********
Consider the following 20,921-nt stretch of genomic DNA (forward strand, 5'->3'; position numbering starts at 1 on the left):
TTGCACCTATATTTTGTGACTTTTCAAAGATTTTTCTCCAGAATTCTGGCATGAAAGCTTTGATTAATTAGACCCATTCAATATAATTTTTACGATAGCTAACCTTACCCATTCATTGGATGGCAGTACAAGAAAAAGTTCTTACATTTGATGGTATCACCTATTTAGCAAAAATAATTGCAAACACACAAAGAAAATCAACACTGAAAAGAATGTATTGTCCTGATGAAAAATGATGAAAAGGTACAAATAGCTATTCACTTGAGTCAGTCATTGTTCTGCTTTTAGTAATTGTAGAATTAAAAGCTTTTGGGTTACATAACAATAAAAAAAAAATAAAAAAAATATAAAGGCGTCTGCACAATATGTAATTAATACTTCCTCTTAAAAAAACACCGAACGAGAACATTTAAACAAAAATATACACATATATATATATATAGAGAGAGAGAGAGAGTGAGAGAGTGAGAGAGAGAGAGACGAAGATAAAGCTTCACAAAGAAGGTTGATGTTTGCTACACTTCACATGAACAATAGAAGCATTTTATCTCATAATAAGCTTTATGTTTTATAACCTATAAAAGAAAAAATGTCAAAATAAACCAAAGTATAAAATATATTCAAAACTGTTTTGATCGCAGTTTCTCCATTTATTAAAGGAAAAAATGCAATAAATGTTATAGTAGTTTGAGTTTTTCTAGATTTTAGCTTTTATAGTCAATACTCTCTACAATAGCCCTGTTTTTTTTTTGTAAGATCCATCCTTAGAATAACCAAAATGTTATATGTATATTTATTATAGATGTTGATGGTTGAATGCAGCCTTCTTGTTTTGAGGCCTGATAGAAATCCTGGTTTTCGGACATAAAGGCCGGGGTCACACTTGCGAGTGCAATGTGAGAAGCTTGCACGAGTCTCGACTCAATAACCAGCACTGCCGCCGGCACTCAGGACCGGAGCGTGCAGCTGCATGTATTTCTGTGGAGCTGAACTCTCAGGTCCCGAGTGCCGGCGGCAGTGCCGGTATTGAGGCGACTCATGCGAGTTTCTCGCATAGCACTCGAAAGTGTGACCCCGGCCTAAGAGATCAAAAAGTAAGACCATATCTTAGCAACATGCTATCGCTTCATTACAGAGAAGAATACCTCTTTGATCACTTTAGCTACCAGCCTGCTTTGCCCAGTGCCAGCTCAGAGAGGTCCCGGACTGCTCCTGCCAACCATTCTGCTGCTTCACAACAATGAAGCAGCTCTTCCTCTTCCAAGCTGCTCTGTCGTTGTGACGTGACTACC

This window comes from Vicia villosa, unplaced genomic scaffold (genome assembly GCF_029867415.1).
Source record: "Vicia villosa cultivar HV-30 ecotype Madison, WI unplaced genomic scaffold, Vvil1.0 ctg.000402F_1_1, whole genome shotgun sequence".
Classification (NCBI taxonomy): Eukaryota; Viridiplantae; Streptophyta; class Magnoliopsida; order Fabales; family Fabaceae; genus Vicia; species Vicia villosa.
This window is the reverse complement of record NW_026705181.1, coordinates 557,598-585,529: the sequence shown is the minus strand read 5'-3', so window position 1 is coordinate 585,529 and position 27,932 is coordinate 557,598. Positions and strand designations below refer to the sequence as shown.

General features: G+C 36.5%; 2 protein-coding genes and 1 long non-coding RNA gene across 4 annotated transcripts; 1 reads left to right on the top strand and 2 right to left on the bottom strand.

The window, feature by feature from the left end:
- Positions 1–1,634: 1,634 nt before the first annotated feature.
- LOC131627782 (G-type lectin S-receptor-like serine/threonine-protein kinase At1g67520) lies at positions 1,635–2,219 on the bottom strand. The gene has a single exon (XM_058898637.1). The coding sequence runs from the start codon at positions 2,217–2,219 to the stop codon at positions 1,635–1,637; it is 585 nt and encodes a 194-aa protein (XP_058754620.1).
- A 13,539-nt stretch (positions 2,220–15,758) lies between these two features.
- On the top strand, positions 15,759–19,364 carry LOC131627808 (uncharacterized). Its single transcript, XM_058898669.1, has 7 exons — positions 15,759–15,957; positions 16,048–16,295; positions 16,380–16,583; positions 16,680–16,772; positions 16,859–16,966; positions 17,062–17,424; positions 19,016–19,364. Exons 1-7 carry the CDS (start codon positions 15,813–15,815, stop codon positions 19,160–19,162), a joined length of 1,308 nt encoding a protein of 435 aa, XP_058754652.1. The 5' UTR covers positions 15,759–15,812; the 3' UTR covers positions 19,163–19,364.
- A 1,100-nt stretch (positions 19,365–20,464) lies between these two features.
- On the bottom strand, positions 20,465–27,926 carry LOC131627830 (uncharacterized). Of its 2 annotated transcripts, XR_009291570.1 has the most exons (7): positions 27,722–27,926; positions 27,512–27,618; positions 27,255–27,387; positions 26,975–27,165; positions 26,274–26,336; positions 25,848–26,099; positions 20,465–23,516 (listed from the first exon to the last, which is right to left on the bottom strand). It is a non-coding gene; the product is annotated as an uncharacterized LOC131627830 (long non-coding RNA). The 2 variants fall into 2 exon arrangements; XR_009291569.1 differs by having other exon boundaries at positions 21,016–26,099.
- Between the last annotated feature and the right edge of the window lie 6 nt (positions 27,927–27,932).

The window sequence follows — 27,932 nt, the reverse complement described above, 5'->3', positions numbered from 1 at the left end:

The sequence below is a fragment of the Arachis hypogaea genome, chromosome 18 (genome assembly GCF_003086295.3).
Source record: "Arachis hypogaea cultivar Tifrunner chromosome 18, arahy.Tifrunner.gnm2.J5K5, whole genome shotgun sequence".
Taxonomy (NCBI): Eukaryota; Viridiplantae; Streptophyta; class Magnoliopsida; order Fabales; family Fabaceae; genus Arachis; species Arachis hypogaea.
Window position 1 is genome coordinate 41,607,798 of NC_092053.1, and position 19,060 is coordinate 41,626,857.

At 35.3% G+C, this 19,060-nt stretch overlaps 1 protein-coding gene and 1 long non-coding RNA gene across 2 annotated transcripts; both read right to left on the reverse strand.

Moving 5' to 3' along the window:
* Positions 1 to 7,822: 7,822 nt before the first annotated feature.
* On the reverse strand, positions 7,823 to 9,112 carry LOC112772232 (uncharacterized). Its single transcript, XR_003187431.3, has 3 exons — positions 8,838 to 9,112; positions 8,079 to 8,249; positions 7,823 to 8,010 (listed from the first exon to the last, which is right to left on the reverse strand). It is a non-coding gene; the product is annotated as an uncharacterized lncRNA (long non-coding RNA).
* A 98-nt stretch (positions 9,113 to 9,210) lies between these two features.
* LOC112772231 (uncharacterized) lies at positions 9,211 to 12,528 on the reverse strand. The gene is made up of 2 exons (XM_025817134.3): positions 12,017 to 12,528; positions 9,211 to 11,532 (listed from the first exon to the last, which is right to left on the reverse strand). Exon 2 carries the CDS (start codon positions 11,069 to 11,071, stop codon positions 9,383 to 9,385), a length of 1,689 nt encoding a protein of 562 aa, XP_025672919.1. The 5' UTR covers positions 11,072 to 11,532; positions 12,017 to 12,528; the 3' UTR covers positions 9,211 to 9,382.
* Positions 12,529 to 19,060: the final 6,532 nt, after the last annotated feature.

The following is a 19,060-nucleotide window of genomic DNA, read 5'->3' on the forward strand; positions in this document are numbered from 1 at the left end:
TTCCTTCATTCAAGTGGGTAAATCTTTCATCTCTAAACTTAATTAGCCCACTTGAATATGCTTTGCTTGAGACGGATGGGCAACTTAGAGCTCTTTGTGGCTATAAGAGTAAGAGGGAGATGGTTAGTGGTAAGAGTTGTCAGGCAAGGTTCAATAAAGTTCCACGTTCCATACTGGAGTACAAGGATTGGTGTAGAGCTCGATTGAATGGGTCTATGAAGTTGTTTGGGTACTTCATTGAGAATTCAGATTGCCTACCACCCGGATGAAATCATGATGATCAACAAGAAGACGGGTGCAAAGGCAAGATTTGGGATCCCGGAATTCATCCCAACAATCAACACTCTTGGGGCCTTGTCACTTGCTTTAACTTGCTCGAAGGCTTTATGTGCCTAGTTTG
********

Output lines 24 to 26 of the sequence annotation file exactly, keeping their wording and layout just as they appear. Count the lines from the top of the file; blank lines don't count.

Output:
* On the reverse strand, positions 7,823 to 9,112 carry LOC112772232 (uncharacterized). Its single transcript, XR_003187431.3, has 3 exons — positions 8,838 to 9,112; positions 8,079 to 8,249; positions 7,823 to 8,010 (listed from the first exon to the last, which is right to left on the reverse strand). It is a non-coding gene; the product is annotated as an uncharacterized lncRNA (long non-coding RNA).
* A 98-nt stretch (positions 9,113 to 9,210) lies between these two features.
* LOC112772231 (uncharacterized) lies at positions 9,211 to 12,528 on the reverse strand. The gene is made up of 2 exons (XM_025817134.3): positions 12,017 to 12,528; positions 9,211 to 11,532 (listed from the first exon to the last, which is right to left on the reverse strand). Exon 2 carries the CDS (start codon positions 11,069 to 11,071, stop codon positions 9,383 to 9,385), a length of 1,689 nt encoding a protein of 562 aa, XP_025672919.1. The 5' UTR covers positions 11,072 to 11,532; positions 12,017 to 12,528; the 3' UTR covers positions 9,211 to 9,382.